Light-emitting-diode (more commonly known as LED) light-therapy devices have been all the rage in skin care recently, endorsed by many celebrities including Kourtney Kardashian, Serena Williams and Jessica Alba. Chances are you’ve seen them pop up on Instagram or on YouTube, too. They’re billed as skin-enhancing devices with the potential to improve acne, decrease oil production, and even soothe inflammation, but how effective are they actually?
“There is science to support it, so it’s not voodoo,” Angela Lamb, director of the Westside Mount Sinai Dermatology Practice tells The Strategist. Exposing your skin to different forms of low-level LED light does have anti-bacterial and anti-inflammatory benefits, which is why they’re effective - and commonly used - for treating redness or acne. The at-home devices are essentially a cheaper, more convenient (less powerful) version of the LED light treatments commonly available in a dermatologist’s office. Whereas you might visit the dermatologist once a week, the idea is that you would use a home device daily.
Hooman Khorasani, the chief of the division of Dermatologic and Cosmetic Surgery at the Icahn School of Medicine at Mount Sinai, says, “There are a number of trials that have shown efficacy for these at-home devices [at improving acne], mostly ranging from 30 to 50 percent improvement,”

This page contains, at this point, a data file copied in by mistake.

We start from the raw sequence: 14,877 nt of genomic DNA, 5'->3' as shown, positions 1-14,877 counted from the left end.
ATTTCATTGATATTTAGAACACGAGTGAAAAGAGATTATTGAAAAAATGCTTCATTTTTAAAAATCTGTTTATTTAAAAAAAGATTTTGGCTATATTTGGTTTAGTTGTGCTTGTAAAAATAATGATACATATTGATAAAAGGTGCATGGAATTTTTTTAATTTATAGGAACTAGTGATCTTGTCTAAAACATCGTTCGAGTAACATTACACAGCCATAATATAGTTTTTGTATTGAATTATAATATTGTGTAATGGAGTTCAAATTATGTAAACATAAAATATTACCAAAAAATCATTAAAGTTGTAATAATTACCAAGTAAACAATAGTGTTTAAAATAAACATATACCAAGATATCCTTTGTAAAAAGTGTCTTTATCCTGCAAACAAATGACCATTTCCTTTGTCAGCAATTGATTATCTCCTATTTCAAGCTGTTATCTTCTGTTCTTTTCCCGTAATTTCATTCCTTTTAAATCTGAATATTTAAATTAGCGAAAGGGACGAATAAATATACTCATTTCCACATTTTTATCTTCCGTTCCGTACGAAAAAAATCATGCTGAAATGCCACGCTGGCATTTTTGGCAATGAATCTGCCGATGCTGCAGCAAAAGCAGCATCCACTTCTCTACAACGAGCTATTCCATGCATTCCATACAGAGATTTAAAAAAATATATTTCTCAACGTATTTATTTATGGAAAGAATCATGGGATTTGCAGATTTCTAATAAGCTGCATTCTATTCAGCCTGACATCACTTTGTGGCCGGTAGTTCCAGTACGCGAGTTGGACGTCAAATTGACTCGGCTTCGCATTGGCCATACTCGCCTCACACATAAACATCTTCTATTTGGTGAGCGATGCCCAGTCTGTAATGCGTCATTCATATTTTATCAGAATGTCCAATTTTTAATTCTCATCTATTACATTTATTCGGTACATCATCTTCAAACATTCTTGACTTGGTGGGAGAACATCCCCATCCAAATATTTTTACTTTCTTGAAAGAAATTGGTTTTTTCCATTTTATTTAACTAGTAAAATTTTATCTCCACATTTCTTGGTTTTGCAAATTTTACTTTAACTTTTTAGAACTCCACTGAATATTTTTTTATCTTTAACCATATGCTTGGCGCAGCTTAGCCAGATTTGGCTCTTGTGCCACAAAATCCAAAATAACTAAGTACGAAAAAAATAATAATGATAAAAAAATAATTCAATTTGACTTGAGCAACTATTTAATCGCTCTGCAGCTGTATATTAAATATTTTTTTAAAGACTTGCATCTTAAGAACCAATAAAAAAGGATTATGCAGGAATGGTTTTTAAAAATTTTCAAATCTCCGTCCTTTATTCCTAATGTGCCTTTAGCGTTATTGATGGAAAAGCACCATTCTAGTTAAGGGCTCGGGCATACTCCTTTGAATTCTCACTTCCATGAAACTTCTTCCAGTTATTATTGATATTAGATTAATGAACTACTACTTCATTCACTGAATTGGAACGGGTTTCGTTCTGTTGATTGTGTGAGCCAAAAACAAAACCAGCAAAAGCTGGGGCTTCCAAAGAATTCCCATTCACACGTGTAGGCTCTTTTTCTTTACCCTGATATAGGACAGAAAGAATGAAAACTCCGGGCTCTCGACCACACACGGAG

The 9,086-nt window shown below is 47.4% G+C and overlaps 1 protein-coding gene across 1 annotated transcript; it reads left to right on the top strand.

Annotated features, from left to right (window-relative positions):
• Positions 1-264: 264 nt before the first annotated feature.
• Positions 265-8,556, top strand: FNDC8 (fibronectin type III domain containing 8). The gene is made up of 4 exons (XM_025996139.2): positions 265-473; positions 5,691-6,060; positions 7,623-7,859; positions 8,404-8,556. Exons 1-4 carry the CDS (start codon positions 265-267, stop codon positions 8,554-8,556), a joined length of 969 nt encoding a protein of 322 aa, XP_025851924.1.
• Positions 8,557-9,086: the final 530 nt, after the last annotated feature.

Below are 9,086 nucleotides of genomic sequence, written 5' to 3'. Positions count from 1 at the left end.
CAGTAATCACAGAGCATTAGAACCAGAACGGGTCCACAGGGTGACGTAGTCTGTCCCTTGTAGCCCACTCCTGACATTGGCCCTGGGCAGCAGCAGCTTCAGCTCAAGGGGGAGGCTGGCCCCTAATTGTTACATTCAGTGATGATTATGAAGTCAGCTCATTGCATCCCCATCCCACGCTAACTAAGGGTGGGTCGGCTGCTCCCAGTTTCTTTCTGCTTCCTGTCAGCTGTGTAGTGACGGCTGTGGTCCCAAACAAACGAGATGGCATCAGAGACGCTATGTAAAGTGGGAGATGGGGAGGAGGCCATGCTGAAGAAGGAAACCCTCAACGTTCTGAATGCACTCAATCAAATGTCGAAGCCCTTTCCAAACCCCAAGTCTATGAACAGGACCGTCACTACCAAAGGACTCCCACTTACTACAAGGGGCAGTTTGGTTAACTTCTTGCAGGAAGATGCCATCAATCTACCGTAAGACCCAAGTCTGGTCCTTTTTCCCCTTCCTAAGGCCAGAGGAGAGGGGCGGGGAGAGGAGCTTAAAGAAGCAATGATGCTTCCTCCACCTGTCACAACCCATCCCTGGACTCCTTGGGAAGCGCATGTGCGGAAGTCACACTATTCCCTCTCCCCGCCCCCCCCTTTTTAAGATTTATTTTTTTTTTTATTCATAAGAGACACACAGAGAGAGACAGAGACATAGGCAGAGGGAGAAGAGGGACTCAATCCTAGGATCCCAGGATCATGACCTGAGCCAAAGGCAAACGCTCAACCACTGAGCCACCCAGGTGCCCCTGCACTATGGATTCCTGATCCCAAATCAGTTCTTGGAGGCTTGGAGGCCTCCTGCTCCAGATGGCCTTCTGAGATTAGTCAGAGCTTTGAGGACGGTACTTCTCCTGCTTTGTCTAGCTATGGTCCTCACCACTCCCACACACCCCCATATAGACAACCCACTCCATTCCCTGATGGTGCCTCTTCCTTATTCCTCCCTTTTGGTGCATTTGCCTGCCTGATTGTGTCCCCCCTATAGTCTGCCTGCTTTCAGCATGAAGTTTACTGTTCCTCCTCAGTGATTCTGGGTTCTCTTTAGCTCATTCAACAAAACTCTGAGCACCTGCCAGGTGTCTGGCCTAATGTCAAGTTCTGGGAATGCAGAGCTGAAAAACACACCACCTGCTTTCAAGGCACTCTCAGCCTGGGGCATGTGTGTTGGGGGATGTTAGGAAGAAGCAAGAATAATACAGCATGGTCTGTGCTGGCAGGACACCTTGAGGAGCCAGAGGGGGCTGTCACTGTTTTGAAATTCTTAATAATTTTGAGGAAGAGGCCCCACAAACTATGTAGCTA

He says, “Benefits can usually be seen as early as a few weeks, and they continue to build over the first two to three months after the treatments.”
Both experts state that there aren’t really downsides as the light treatments have been shown to be relatively safe, with minimal side effects - especially using the at-home devices which are not as intense as the salon versions.
For acne, Khorasani notes that LED devices should be used in concert with a multipronged treatment plan — and never for severe acne. If you are combining them with retinoids, Lamb also suggests alternating the days you use either of them, to avoid photosensitivity.